For the better part of a week, the tech world has been plotzing over two e-mail messages sent to bloggers by Philip Schiller, Apple’s senior vice president of worldwide product marketing.
Let’s read that back again: Two e-mail messages. Sent by Apple’s marketing guy. What is the big deal? From the breathless response, you’d think Steve Jobs had fake-died again.
First was a letter to Daring Fireball’s John Gruber, in response to a story about a dictionary app called Ninjawords, that was rejected from the iPhone’s App Store. Schiller wrote that when he learned of Gruber’s initial report on the app, he “immediately investigated it with our App Store review team to learn the facts of what happened.” Schiller then refuted every negative claim against Apple and put the blame squarely on the App developers.
I see what he did there. Schiller found one instance where Apple was in the right in its App Store approval process — and there have been somanywrongs — and explained why the company’s action was appropriate. This gives the sense that Apple is being responsive, without actually admitting that anything went awry on the company’s end.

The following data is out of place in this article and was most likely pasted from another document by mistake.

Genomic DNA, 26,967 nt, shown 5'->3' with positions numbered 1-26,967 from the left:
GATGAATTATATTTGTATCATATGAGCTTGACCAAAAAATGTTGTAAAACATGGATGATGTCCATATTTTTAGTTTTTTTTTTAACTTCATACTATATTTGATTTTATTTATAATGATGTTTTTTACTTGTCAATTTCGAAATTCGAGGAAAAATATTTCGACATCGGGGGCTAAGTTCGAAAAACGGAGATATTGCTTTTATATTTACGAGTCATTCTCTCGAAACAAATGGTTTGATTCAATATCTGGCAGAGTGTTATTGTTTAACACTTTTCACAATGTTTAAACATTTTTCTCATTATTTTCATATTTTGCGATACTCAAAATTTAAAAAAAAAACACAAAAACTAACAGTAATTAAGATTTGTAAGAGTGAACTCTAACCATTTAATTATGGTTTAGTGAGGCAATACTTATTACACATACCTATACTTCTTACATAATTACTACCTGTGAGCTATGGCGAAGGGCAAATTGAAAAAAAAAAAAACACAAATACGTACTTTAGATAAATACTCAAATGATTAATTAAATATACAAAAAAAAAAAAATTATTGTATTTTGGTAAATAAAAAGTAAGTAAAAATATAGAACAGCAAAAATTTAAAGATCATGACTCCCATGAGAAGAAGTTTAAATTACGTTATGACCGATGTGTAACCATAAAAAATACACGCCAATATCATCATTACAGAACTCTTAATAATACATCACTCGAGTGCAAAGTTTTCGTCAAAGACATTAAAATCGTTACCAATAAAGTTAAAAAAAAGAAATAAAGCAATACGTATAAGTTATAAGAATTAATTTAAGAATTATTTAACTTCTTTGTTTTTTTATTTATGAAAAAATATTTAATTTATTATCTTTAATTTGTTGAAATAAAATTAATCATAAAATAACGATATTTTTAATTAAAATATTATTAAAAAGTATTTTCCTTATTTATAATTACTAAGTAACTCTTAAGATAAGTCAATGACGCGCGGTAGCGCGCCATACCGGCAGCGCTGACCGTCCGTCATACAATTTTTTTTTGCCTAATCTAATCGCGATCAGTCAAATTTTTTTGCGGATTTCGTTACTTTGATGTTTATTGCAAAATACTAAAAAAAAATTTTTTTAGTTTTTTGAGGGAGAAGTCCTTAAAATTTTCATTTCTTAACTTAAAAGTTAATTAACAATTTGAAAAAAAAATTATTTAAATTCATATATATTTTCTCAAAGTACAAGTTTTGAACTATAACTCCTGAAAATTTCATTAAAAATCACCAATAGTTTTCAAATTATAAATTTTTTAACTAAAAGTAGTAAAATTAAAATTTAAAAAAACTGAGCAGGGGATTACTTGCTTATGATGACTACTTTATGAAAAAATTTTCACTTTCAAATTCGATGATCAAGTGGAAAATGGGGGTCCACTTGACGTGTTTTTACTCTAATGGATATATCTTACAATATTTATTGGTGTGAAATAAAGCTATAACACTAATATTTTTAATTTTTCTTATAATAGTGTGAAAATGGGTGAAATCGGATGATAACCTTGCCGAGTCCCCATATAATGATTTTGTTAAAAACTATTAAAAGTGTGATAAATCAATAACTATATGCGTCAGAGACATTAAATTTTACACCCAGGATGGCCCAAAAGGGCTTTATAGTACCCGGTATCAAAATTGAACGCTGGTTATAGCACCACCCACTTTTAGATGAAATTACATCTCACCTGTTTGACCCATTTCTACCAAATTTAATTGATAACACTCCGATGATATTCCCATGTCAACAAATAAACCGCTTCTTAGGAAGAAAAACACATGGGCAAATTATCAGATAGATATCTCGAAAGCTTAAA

Schiller parlayed the burst of optimism and good will that followed into another e-mail. Over the weekend, iPhone App developer Steven Frank “had a minor freakout” when the name “Philip Schiller” turned up in his inbox, likely in response to his self-imposed iPhone boycott.
Frank didn’t disclose much of Schiller’s e-mail, but said the general vibe from the marketing executive was “we’re listening to your feedback.” Frank was falling all over himself, rethinking his boycott (but ultimately sticking to it) and breathing “a sigh of relief that this was such a courteous, polite, and reassuring email.”
Again, Schiller is a marketer. It’s his job to reassure the public in the event of a PR nightmare.
I understand this looks like a turning point in Apple policy, as if the company is abandoning its secretive ways and moving toward open communication with its consumers. It’s not. It’s just two e-mail messages.
What Schiller is performing is the old marketing tactic of personal communication. It’s like when you’re talking to customer service, and the rep gets her manager, and the manager’s manager, on the line just to tell you they’re sorry for the inconvenience. Only Schiller’s not apologizing.
I’d have been more impressed by something a little more substantial, along the lines of, “here’s what we’re doing to fix the ongoing problems with the App Store, and here’s how we’ll keep you informed in the future.” Having Jobs send the e-mails couldn’t have hurt, either.
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